Far more numerous and ultimately more significant in their impact on the Cape Town Hebrew Congregation was the second component of this influx of Jews, those ‘Great Migration’ Jews fleeing the renewed pogroms in the Lithuanian and Polish territories of the Russian Empire after 1881. Many of them settled in Cape Town where they had arrived by sea, and joined the Cape Town Hebrew Congregation, despite its very alien English atmosphere under Rabinowitz’s unbending successor, the Reverend Abraham Orenstien.

Some trekked into the interior to sell their wares to the farmers as smouse, and in many instances established a store in the middle of nowhere, which became a trading centre for the surrounding farming community. Villages and even towns developed from these humble beginnings, a good example being De Aar, established by the Friedlander brothers, father and uncle of a later president and trustee of the Great Synagogue, C.K. Friedlander. There was also Garies in Namaqualand, founded by Maurice Eilenberg, who subsequently also moved to Cape Town where he became president of the Congregation and a major benefactor. As these two examples suggest, in the absence of congregations in these remote rural areas, many of these immigrants became ‘country members’ of the Cape Town Hebrew Congregation.


With this surge in membership, the Congregation prospered. Gas lighting was installed in the St John’s Street Synagogue which itself had to be enlarged. A mikvah was built. A second minister, the Reverend F. Lyons was appointed and he also became the shochet. By 1891 there were nearly 1000 Jews living in Cape Town and approximately 10 000 in southern Africa.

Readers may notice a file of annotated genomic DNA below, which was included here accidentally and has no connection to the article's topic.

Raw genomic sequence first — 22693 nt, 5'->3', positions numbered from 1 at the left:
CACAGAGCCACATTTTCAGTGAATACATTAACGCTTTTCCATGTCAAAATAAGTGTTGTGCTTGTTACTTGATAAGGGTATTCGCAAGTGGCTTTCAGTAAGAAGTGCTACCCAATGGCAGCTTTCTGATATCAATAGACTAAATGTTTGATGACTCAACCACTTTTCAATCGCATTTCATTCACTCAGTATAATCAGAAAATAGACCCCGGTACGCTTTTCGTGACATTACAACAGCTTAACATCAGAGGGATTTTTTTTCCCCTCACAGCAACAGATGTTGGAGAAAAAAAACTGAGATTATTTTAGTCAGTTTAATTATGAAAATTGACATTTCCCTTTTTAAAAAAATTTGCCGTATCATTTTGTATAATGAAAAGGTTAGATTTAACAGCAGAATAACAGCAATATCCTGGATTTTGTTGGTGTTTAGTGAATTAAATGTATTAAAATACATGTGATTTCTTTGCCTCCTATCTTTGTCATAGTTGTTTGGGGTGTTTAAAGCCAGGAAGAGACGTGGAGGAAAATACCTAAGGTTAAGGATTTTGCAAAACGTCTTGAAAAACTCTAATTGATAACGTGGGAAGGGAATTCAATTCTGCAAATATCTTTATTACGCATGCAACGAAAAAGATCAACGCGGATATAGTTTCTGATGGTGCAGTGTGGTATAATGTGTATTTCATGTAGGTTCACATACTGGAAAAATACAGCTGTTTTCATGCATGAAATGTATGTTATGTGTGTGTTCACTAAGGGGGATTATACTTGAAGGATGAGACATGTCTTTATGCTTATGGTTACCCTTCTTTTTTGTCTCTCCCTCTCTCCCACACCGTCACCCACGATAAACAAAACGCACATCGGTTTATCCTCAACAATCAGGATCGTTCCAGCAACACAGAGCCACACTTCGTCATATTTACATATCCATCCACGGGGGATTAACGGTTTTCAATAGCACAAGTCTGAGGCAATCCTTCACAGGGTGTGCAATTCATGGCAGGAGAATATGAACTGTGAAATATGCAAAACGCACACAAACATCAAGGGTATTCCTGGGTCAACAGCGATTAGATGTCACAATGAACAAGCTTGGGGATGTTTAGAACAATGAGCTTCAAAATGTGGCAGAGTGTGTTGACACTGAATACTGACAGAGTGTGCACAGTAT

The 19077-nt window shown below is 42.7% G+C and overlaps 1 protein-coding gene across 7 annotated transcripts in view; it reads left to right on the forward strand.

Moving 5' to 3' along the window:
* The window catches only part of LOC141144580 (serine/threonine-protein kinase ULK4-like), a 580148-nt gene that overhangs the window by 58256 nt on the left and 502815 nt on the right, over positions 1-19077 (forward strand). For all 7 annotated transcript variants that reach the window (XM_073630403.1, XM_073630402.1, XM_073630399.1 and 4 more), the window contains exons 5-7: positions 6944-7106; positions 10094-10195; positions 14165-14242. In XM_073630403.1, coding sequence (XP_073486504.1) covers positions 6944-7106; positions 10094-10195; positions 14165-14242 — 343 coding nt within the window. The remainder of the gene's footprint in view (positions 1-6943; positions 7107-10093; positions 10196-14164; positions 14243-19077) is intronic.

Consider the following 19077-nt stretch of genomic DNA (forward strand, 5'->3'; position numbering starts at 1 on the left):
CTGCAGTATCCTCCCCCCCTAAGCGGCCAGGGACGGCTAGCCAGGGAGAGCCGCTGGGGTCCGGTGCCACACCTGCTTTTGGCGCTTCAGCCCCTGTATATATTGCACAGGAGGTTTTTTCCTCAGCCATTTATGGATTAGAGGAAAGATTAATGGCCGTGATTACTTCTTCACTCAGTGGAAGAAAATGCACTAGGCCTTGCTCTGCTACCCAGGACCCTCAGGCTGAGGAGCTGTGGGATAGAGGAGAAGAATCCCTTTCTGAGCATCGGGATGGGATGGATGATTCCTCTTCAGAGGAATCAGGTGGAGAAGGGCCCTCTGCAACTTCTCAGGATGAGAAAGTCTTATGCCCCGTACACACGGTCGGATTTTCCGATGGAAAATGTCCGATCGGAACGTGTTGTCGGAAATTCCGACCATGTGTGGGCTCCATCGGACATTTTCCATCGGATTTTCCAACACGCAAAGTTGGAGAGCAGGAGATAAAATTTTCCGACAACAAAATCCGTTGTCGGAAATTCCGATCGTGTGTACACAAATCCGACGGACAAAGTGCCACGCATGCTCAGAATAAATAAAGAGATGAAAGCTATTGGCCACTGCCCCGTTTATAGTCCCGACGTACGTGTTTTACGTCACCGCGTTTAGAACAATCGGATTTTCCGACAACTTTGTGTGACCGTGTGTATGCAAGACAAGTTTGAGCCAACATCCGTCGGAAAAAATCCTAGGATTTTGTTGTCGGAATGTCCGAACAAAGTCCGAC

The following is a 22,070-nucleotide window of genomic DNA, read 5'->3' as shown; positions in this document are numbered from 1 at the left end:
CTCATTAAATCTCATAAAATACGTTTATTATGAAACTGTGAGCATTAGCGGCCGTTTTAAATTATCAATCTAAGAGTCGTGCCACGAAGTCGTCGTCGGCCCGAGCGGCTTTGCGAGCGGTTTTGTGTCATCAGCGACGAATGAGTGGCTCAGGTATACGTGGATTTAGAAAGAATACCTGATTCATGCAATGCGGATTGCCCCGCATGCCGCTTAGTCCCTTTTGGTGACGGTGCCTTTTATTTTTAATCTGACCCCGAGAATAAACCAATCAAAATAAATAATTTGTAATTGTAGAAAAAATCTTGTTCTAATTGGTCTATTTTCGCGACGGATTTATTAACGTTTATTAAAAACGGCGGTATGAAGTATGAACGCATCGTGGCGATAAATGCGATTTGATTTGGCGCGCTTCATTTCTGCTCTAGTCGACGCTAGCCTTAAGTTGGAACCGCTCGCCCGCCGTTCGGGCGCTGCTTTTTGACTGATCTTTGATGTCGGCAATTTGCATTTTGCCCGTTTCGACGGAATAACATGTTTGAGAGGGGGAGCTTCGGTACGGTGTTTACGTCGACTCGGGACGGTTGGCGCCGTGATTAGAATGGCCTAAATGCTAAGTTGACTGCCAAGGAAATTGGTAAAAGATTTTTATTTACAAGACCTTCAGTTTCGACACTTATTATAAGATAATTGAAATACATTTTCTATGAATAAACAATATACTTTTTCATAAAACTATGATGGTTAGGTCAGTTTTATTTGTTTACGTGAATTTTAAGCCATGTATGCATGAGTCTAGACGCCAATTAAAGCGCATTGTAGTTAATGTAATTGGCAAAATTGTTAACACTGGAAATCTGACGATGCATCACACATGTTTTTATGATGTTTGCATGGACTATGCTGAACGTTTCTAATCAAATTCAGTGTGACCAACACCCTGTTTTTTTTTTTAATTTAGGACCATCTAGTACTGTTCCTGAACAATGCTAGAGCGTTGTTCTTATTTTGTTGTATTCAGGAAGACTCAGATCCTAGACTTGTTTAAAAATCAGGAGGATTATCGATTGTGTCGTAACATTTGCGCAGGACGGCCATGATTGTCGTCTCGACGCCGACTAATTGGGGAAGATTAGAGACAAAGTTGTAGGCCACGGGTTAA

The following is an illuminating word-picture of the local scene in 1891 from the pen of a contemporary Capetonian;
“Touching our co-religionists in Cape Town, they are a fairly representative and industrious body. We worship in a bijou synagogue, which pretty as it is, is indescribable architecturally, although it has some pretension to the Byzantine. Our noble selves may be described as consisting of two classes, those who attend shul and those who don’t. There are three sections -so to speak- among us, the highest are the big shopkeepers, the second are the small shopkeepers and the lowest- well, we have no lowest. The conditions of life are eminently comfortable, and existence is not a very difficult problem with the majority.

Without egotism,  we can claim the proud distinction of being a quiet, law-abiding body, ‘ all more or less hard working, following our respective pursuits with earnestness, if not withequal aptitude and results…..It is whispered that the royal road to ‘society’ is through the Cathedral. Hence a few, whom we can well spare, prefer society to the synagogue. Our Minister, the Rev A F Ornstien, is a popular man amongst all sorts and conditions. He is a distinct Chazan, an intelligent lecturer,and is thoroughly broadminded, in fact he is the right man in the right place…..The class who go to shul are honestly Orthodox, the Reform Movement not having gained ascendancy here yet…..”

In this booming environment, the congregation was able to expand its activities into Jewish education too, and Rabinowitz’s twice-a-week classes for children in a room attached to the shul were by 1879 able to expand into a full cheder. Reverend Ornstien, who had long experience as a schoolteacher and headmaster in England, took this project even further, by establishing his own full-time Jewish school in 1884, which drew pupils from near and far as it had a hostel for boarders too. By 1894 it had 80 pupils. After his death in 1895 it rapidly declined, and in 1896 was entirely superseded by the foundation by the congregation of its own Cape Town Hebrew Congregational Public School on the site of Hope Mill at the top of The Avenue. The driving force behind this initiative was the now-retired Reverend Joel Rabinowitz and Ornstien’s successor as minister, the Reverend Alfred Philipp Bender. Supported by luminaries such as Cecil Rhodes, Jan Hofmeyr and various churches, it flourished, and by 1902 had 500 pupils in its high school and separate junior school. It was eventually taken over by the Cape School Board and it lost its character as a Jewish school. It eventually closed its doors in 1920.